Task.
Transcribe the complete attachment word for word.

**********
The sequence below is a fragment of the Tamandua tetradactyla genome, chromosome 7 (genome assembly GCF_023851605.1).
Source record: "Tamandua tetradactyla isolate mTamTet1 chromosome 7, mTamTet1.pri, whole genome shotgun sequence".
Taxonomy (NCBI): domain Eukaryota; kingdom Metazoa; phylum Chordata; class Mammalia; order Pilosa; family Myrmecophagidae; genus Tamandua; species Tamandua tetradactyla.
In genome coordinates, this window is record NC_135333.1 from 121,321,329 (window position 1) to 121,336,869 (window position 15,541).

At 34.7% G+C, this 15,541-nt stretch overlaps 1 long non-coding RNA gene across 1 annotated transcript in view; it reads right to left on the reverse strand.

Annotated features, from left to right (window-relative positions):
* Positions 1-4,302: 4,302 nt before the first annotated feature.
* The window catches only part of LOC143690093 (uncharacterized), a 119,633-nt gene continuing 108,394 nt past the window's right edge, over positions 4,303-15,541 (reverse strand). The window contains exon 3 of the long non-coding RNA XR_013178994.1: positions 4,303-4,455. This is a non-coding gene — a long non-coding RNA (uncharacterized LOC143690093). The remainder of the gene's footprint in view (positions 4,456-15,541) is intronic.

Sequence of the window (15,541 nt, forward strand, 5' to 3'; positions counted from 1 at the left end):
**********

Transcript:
The sequence below is a fragment of the Tamandua tetradactyla genome, chromosome 7 (genome assembly GCF_023851605.1).
Source record: "Tamandua tetradactyla isolate mTamTet1 chromosome 7, mTamTet1.pri, whole genome shotgun sequence".
Taxonomy (NCBI): domain Eukaryota; kingdom Metazoa; phylum Chordata; class Mammalia; order Pilosa; family Myrmecophagidae; genus Tamandua; species Tamandua tetradactyla.
In genome coordinates, this window is record NC_135333.1 from 121,321,329 (window position 1) to 121,336,869 (window position 15,541).

At 34.7% G+C, this 15,541-nt stretch overlaps 1 long non-coding RNA gene across 1 annotated transcript in view; it reads right to left on the reverse strand.

Annotated features, from left to right (window-relative positions):
* Positions 1-4,302: 4,302 nt before the first annotated feature.
* The window catches only part of LOC143690093 (uncharacterized), a 119,633-nt gene continuing 108,394 nt past the window's right edge, over positions 4,303-15,541 (reverse strand). The window contains exon 3 of the long non-coding RNA XR_013178994.1: positions 4,303-4,455. This is a non-coding gene — a long non-coding RNA (uncharacterized LOC143690093). The remainder of the gene's footprint in view (positions 4,456-15,541) is intronic.

Sequence of the window (15,541 nt, forward strand, 5' to 3'; positions counted from 1 at the left end):